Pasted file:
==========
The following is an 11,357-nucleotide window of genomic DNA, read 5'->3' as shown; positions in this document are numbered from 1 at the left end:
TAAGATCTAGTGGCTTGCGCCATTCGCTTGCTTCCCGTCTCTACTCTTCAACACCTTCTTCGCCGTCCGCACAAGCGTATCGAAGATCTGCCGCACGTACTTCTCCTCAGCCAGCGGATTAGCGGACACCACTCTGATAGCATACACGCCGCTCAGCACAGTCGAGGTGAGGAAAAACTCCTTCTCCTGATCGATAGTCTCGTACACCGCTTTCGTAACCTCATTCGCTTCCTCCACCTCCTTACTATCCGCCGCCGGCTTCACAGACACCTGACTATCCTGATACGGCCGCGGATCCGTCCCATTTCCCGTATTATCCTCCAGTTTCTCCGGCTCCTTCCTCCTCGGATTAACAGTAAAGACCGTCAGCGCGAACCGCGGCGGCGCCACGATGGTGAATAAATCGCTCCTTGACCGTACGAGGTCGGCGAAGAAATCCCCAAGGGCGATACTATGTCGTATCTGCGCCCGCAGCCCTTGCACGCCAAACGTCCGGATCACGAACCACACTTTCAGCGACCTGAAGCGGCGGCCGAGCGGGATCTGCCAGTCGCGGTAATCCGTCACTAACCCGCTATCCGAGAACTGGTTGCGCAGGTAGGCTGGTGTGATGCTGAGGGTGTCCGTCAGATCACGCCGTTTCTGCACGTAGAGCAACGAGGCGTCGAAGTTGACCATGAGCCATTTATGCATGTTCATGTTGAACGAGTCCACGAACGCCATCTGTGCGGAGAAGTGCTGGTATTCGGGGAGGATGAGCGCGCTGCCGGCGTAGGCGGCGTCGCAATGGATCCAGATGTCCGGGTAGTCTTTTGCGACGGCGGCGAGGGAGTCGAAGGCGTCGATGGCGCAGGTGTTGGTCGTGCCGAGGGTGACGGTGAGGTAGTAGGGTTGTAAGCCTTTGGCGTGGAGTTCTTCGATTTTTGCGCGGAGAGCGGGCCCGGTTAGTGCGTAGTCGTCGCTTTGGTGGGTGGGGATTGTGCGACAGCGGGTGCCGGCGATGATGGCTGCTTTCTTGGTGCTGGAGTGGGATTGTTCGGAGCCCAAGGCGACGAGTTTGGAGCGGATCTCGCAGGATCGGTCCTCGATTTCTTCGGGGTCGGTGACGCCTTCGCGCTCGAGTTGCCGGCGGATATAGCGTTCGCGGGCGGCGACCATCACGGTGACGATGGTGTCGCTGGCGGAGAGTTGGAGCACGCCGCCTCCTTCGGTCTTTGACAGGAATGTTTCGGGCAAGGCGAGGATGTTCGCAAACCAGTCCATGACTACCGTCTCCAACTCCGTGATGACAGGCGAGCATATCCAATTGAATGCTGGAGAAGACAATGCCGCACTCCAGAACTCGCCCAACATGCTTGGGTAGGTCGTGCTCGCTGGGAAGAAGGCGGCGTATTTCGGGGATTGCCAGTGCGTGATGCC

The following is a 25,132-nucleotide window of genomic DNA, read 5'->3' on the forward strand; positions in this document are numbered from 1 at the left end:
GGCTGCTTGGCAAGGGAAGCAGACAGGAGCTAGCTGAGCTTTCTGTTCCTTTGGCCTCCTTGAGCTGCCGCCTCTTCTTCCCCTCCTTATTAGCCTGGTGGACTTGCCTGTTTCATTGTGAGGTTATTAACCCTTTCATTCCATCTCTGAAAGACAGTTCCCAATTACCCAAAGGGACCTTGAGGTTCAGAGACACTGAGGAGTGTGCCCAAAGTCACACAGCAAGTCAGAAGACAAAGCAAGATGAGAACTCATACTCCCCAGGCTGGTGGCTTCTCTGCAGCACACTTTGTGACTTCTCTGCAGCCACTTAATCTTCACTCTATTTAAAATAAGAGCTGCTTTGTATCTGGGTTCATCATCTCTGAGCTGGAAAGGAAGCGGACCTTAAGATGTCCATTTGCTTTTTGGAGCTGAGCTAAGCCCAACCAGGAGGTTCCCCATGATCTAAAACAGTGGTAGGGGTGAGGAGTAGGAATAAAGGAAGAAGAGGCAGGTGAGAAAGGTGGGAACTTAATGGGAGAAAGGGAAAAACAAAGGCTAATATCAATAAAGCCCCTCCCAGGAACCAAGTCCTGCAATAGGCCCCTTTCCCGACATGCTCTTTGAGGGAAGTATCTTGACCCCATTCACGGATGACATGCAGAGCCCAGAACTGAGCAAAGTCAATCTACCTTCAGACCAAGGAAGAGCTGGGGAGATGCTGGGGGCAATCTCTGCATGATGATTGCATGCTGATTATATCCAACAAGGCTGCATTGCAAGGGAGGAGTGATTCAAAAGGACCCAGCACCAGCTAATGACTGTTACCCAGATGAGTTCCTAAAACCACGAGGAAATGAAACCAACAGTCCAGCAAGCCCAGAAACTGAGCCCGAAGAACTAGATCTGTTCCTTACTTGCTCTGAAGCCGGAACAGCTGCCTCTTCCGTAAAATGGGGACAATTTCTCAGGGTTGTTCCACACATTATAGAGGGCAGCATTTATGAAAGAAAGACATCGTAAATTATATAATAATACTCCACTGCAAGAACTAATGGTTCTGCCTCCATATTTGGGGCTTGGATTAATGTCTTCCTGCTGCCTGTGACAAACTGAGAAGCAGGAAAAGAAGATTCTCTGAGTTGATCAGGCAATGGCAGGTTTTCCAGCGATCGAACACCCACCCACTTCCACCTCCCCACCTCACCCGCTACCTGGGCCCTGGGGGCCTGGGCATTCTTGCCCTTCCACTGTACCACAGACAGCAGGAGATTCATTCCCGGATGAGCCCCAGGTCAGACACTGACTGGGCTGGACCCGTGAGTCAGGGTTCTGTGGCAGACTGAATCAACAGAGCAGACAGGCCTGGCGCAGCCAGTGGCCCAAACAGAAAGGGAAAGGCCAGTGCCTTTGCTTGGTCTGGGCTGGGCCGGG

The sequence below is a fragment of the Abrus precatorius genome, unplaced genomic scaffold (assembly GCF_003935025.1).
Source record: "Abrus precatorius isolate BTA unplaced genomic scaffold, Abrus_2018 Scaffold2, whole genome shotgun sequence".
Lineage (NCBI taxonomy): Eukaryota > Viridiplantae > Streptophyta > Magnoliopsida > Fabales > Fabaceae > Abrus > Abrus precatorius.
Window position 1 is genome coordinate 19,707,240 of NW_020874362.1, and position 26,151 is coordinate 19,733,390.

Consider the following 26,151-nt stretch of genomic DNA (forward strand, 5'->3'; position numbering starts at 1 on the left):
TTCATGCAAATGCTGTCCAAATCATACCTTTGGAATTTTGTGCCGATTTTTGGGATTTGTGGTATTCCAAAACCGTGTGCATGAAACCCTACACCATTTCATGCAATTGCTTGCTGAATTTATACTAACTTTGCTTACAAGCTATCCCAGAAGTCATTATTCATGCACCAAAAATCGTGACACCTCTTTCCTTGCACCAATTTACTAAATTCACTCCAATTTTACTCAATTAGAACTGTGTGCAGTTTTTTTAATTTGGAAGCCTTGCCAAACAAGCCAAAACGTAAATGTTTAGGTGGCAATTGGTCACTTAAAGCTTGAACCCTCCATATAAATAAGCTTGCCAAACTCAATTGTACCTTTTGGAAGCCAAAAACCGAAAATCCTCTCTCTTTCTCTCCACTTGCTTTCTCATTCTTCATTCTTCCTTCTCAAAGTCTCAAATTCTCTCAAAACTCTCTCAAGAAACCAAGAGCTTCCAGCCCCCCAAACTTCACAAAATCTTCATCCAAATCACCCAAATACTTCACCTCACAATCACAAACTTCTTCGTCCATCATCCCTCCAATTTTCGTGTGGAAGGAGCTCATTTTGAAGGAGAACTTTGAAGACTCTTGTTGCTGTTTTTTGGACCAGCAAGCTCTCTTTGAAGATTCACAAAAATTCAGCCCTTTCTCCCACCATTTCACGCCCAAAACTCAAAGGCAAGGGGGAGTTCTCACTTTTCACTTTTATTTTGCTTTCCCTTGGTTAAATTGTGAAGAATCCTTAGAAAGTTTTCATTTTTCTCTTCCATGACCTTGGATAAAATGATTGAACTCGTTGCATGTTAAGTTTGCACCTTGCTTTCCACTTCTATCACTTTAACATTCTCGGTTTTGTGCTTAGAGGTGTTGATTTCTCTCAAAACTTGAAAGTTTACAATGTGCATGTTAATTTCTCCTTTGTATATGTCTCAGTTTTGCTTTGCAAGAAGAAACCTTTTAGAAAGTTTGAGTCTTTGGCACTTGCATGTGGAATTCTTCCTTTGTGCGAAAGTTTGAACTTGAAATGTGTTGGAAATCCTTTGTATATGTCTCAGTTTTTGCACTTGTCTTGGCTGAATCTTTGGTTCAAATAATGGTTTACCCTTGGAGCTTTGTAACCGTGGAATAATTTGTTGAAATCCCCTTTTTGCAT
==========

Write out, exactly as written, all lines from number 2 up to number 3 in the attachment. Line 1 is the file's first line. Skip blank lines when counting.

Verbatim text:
TAAGATCTAGTGGCTTGCGCCATTCGCTTGCTTCCCGTCTCTACTCTTCAACACCTTCTTCGCCGTCCGCACAAGCGTATCGAAGATCTGCCGCACGTACTTCTCCTCAGCCAGCGGATTAGCGGACACCACTCTGATAGCATACACGCCGCTCAGCACAGTCGAGGTGAGGAAAAACTCCTTCTCCTGATCGATAGTCTCGTACACCGCTTTCGTAACCTCATTCGCTTCCTCCACCTCCTTACTATCCGCCGCCGGCTTCACAGACACCTGACTATCCTGATACGGCCGCGGATCCGTCCCATTTCCCGTATTATCCTCCAGTTTCTCCGGCTCCTTCCTCCTCGGATTAACAGTAAAGACCGTCAGCGCGAACCGCGGCGGCGCCACGATGGTGAATAAATCGCTCCTTGACCGTACGAGGTCGGCGAAGAAATCCCCAAGGGCGATACTATGTCGTATCTGCGCCCGCAGCCCTTGCACGCCAAACGTCCGGATCACGAACCACACTTTCAGCGACCTGAAGCGGCGGCCGAGCGGGATCTGCCAGTCGCGGTAATCCGTCACTAACCCGCTATCCGAGAACTGGTTGCGCAGGTAGGCTGGTGTGATGCTGAGGGTGTCCGTCAGATCACGCCGTTTCTGCACGTAGAGCAACGAGGCGTCGAAGTTGACCATGAGCCATTTATGCATGTTCATGTTGAACGAGTCCACGAACGCCATCTGTGCGGAGAAGTGCTGGTATTCGGGGAGGATGAGCGCGCTGCCGGCGTAGGCGGCGTCGCAATGGATCCAGATGTCCGGGTAGTCTTTTGCGACGGCGGCGAGGGAGTCGAAGGCGTCGATGGCGCAGGTGTTGGTCGTGCCGAGGGTGACGGTGAGGTAGTAGGGTTGTAAGCCTTTGGCGTGGAGTTCTTCGATTTTTGCGCGGAGAGCGGGCCCGGTTAGTGCGTAGTCGTCGCTTTGGTGGGTGGGGATTGTGCGACAGCGGGTGCCGGCGATGATGGCTGCTTTCTTGGTGCTGGAGTGGGATTGTTCGGAGCCCAAGGCGACGAGTTTGGAGCGGATCTCGCAGGATCGGTCCTCGATTTCTTCGGGGTCGGTGACGCCTTCGCGCTCGAGTTGCCGGCGGATATAGCGTTCGCGGGCGGCGACCATCACGGTGACGATGGTGTCGCTGGCGGAGAGTTGGAGCACGCCGCCTCCTTCGGTCTTTGACAGGAATGTTTCGGGCAAGGCGAGGATGTTCGCAAACCAGTCCATGACTACCGTCTCCAACTCCGTGATGACAGGCGAGCATATCCAATTGAATGCTGGAGAAGACAATGCCGCACTCCAGAACTCGCCCAACATGCTTGGGTAGGTCGTGCTCGCTGGGAAGAAGGCGGCGTATTTCGGGGATTGCCAGTGCGTGATGCC

The following is a 25,132-nucleotide window of genomic DNA, read 5'->3' on the forward strand; positions in this document are numbered from 1 at the left end: